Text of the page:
One of the oldest rituals in deer hunting is cleaning the animal you just harvested. It’s a gory process, but there’s something satisfying when you’re arm-deep in a warm deer when it’s below freezing.
However, we don’t always knock the deer down with our shot, nor can we always gut the animal where they fell. Darkness is falling, but camp is an hour away. Do you clean the deer now or drag it back to the camp and gut it in the morning?
Spoilage starts immediately, so you should gut a deer as soon as possible. If possible, gut the deer in 2 hours or less. Even in below-freezing temperatures! However, it may not be dangerous to leave a deer ungutted overnight if you need to.
Want to learn why? Read on!
Do You Need to Clean a Deer?
Some hunters will be surprised by this, but you don’t always need to clean your deer!
There’s one circumstance in which I’d feel safe were I to leave a deer uncleaned. That’s when I’m hunting close to a venison processor.
If I can toss the carcass in my car or truck and make it to the nearest deer processing facility in an hour, why go through the mess of cleaning the deer? Have them do it!
The rest of the time, though, it’s vital you gut the deer as soon as possible.
What’s the Danger in Not Gutting a Deer?
A variety of microbes start trying to decompose the deer’s remains immediately after it dies in a process called putrefaction.
Once the deer is dead, you’re dealing with what’s effectively a large amount of raw meat, much like you’d get from the butcher. Just covered in skin & fur and filled with bones & guts.
And, just like raw meat, you want to keep it out of the “Danger Zone” that leads to the rapid growth of disease-causing bacteria such as Salmonella. This is between 40 F and 140 F (Source: USDA).
Those microbes double in population every 20 minutes under good conditions. Don’t let them!
Do You Need to Gut a Deer Immediately?
The USDA recommends you leave raw meat out for less than 2 hours. A dead deer is more complex than just “raw meat” but that’s still a good timeline to hit.
Note that various factors can affect bacterial growth rates. Higher temperatures help bacteria grow faster. So does the humidity. If it’s cool and dry, then you have time to spare. If it’s warm and wet, gut the deer now!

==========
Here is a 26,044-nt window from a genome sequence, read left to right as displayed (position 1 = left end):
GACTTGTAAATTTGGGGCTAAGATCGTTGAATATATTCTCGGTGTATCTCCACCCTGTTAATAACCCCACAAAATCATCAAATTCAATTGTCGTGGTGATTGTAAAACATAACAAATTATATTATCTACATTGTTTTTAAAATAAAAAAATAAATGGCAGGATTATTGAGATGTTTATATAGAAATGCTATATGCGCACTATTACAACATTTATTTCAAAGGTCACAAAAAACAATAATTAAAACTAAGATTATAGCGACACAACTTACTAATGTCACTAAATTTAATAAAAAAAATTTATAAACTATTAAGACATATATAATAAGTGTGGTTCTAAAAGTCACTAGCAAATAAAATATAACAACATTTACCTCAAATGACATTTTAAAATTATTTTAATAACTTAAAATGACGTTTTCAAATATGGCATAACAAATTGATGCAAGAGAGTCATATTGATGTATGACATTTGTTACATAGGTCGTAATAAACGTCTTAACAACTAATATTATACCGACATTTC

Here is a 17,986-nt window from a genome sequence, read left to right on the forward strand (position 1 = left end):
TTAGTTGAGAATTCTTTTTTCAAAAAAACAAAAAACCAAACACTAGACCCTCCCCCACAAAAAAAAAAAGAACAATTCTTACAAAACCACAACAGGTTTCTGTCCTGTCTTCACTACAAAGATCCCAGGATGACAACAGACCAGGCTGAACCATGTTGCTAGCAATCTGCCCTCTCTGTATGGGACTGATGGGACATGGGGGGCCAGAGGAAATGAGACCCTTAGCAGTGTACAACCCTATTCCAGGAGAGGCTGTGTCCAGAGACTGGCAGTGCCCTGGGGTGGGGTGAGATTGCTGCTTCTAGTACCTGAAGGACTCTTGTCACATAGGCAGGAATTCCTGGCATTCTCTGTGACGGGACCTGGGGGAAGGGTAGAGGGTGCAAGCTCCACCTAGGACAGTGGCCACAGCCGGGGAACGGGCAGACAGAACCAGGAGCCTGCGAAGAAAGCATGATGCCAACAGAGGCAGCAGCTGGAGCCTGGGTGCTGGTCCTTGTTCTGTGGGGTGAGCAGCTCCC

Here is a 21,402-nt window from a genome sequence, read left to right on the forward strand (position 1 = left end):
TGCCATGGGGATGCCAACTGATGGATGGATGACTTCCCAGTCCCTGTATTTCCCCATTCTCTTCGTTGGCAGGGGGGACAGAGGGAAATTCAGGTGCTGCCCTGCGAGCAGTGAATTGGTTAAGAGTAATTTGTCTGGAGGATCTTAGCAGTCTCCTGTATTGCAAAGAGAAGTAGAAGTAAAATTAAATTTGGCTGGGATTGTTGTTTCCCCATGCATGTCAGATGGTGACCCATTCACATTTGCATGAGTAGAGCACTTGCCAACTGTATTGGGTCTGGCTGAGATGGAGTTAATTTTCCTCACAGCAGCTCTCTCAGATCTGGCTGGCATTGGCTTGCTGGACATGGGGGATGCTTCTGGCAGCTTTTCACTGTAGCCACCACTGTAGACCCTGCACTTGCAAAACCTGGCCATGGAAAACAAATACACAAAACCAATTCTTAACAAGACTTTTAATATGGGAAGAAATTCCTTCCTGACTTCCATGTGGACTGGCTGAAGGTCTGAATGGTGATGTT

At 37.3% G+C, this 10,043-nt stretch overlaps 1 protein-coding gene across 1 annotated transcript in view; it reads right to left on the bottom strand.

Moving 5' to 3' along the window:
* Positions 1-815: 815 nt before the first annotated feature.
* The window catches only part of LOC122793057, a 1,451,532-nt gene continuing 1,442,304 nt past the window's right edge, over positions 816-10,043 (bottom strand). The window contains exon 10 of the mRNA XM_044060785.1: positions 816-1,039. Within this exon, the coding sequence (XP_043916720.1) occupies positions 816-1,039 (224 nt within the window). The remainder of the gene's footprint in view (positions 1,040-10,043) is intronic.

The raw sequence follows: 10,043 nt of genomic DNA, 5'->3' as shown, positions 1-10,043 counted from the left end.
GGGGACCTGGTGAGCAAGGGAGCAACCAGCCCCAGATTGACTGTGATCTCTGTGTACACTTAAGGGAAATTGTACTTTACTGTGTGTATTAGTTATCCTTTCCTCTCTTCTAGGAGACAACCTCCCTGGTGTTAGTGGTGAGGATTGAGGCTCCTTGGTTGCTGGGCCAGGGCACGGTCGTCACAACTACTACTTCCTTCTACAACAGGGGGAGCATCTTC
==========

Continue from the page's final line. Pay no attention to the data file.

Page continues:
But do you really need to gut a deer if the temperature is below freezing? That’s cold enough to safely leave the deer until tomorrow, right?
How Long Can You Wait to Clean a Deer?
Even in below-freezing temperatures, the inside of the deer can stay in the danger zone for a day or longer.
A deer’s body temperature is between 100 F, and 107 F. Deer are also fairly well insulated by fur. This means that their insides stay warm far longer than their outsides, allowing those nasty gut microbes to flourish and spoil the meat.
A large deer shot when the temperature is 25 F may maintain a temperature inside the thigh above 40 F for 24 hours (Source: University of Nebraska – Lincoln)!
This is why gutting the deer quickly is so important, even when the temperature is below freezing.
Once you have the guts out and the rest of the meat open to the air, it will cool quickly so you can take advantage of the cold.
So, how long can you wait to clean a deer?
You shouldn’t wait. You can finish field-dressing the deer later, but you need to gut it as soon as you can.
Which Part of the Deer Goes Bad First?
The guts, which is why they are often discarded.
Just like a human’s, a deer’s intestines are filled with bacteria. These will start to escape the innards once blood flow ceases, heading outward.
Stomach gasses can also escape, causing spoilage.
If you hit the deer with a gunshot, then you just gave those unwanted bacteria access to the delicious venison, kickstarting spoilage.
Also, any openings, such as the ears, mouth, and anus, can allow bacteria inside.
Is it Dangerous to not Gut a Deer Overnight?
While you should clean your deer quickly, that doesn’t always happen. You may have to give up the blood trail due to darkness and try again in the morning.
Is it still safe to field dress that deer and eat the meat?
Thankfully, bacterial growth at this stage affects the quality of the meat more than its safety. (You’re not eating raw venison, right?)
So long as the meat doesn’t have maggots, a green color, or other visible spoilage, and it smells like venison instead of rot, then cooking the meat should be sufficient to render it safe.
Spoiled meat is fairly obvious to the eyes, nose, or both. Don’t discard good meat just because you shot a deer in the evening and couldn’t find it until morning.
In cooler temperatures then the meat will stay safe longer, despite the innards staying warm. You may have to discard the nutritious organs if you don’t clean the deer in time, though.
It’s essential to gut deer as soon as you have the deer’s body in your hands.
After recording the kill and taking an impressive picture, of course!
Gut bacteria and stomach gasses will soon start spoiling the meat. It’s a natural part of decomposition, and, thankfully, it’s a process. This means that, depending on the ambient temperature, a little bit of spoilage may pass unnoticed when you’re tearing into that venison steak.
So, my advice is to gut the deer and get the meat’s temperature down to 40 or below as soon as you can. If you can’t get to the deer immediately, though, avoid being over cautious and don’t waste meat unless it’s obviously spoiled.
What’s more important than gutting a deer immediately, though?
Making sure it’s dead before you approach the body!
A scared, injured deer is capable of injuring an unwary hunter. Confirm your kill before you gut your deer!
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